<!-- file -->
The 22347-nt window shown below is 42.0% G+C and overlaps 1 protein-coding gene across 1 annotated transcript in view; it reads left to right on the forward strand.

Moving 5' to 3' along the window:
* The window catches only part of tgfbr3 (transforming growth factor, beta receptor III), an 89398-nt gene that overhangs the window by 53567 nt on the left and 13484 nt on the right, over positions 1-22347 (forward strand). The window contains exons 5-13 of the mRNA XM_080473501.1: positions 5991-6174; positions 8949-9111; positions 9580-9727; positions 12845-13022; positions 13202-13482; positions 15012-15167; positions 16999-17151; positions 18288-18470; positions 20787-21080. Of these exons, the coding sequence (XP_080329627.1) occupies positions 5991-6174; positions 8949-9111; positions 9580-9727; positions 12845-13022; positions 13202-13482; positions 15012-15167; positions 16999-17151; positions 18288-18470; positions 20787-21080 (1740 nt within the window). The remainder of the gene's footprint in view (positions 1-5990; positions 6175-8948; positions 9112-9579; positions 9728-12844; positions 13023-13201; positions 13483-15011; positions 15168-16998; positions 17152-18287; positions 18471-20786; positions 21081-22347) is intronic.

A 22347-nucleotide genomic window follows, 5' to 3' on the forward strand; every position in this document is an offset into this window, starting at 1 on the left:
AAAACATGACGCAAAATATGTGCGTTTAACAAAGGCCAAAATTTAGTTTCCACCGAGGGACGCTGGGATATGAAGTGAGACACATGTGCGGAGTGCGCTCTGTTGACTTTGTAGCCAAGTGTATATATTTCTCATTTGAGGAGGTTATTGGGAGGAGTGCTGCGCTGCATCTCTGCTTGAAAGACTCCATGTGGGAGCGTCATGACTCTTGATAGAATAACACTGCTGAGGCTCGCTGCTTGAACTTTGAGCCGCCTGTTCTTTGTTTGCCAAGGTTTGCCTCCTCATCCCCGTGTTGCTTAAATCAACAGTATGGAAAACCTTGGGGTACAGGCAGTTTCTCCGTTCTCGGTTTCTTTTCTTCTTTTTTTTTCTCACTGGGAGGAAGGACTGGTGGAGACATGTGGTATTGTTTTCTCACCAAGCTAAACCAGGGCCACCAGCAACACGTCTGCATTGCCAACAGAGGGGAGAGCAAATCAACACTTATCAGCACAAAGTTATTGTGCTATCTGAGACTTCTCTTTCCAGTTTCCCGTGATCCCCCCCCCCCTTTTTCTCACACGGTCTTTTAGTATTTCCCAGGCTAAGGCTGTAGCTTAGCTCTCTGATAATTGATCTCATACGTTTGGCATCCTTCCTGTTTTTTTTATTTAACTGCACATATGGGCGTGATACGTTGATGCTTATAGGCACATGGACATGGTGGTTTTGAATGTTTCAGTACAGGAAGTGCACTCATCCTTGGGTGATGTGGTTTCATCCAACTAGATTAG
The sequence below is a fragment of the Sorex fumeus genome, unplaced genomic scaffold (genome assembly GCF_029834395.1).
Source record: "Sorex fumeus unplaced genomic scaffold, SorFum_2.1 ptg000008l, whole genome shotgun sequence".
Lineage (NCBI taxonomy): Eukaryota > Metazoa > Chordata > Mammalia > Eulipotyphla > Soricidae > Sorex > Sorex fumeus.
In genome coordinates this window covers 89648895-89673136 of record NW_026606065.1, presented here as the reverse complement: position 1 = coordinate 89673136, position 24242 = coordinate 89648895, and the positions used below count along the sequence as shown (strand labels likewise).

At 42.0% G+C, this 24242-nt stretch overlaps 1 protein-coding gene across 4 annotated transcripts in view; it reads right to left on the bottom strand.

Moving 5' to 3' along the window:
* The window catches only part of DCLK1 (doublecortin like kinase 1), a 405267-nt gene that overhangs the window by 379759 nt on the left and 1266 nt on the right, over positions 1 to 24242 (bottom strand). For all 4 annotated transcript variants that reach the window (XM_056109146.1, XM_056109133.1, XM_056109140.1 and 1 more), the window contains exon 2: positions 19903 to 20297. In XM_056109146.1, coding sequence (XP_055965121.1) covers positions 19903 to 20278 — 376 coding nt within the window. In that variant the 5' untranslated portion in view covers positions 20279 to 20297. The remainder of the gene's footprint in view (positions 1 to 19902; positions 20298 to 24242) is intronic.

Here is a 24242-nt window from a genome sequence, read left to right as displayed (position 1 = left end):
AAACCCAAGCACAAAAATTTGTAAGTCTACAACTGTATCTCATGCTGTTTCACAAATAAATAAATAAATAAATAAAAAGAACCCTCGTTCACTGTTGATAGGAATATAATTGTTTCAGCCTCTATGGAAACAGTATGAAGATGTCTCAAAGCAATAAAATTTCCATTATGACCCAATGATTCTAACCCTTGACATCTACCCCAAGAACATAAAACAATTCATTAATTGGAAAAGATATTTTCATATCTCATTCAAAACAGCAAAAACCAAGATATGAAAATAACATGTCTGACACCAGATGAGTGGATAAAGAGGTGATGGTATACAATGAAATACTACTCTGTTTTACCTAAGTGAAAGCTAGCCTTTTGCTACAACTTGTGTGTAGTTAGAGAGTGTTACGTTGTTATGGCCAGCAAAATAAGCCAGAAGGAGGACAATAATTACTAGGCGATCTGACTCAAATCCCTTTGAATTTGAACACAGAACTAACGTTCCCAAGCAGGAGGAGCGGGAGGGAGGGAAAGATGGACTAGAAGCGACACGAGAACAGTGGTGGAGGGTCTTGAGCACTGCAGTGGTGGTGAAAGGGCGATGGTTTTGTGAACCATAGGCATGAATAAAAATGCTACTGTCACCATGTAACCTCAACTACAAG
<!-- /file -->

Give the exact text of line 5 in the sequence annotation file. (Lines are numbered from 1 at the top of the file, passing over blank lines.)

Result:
AAAACATGACGCAAAATATGTGCGTTTAACAAAGGCCAAAATTTAGTTTCCACCGAGGGACGCTGGGATATGAAGTGAGACACATGTGCGGAGTGCGCTCTGTTGACTTTGTAGCCAAGTGTATATATTTCTCATTTGAGGAGGTTATTGGGAGGAGTGCTGCGCTGCATCTCTGCTTGAAAGACTCCATGTGGGAGCGTCATGACTCTTGATAGAATAACACTGCTGAGGCTCGCTGCTTGAACTTTGAGCCGCCTGTTCTTTGTTTGCCAAGGTTTGCCTCCTCATCCCCGTGTTGCTTAAATCAACAGTATGGAAAACCTTGGGGTACAGGCAGTTTCTCCGTTCTCGGTTTCTTTTCTTCTTTTTTTTTCTCACTGGGAGGAAGGACTGGTGGAGACATGTGGTATTGTTTTCTCACCAAGCTAAACCAGGGCCACCAGCAACACGTCTGCATTGCCAACAGAGGGGAGAGCAAATCAACACTTATCAGCACAAAGTTATTGTGCTATCTGAGACTTCTCTTTCCAGTTTCCCGTGATCCCCCCCCCCCTTTTTCTCACACGGTCTTTTAGTATTTCCCAGGCTAAGGCTGTAGCTTAGCTCTCTGATAATTGATCTCATACGTTTGGCATCCTTCCTGTTTTTTTTATTTAACTGCACATATGGGCGTGATACGTTGATGCTTATAGGCACATGGACATGGTGGTTTTGAATGTTTCAGTACAGGAAGTGCACTCATCCTTGGGTGATGTGGTTTCATCCAACTAGATTAG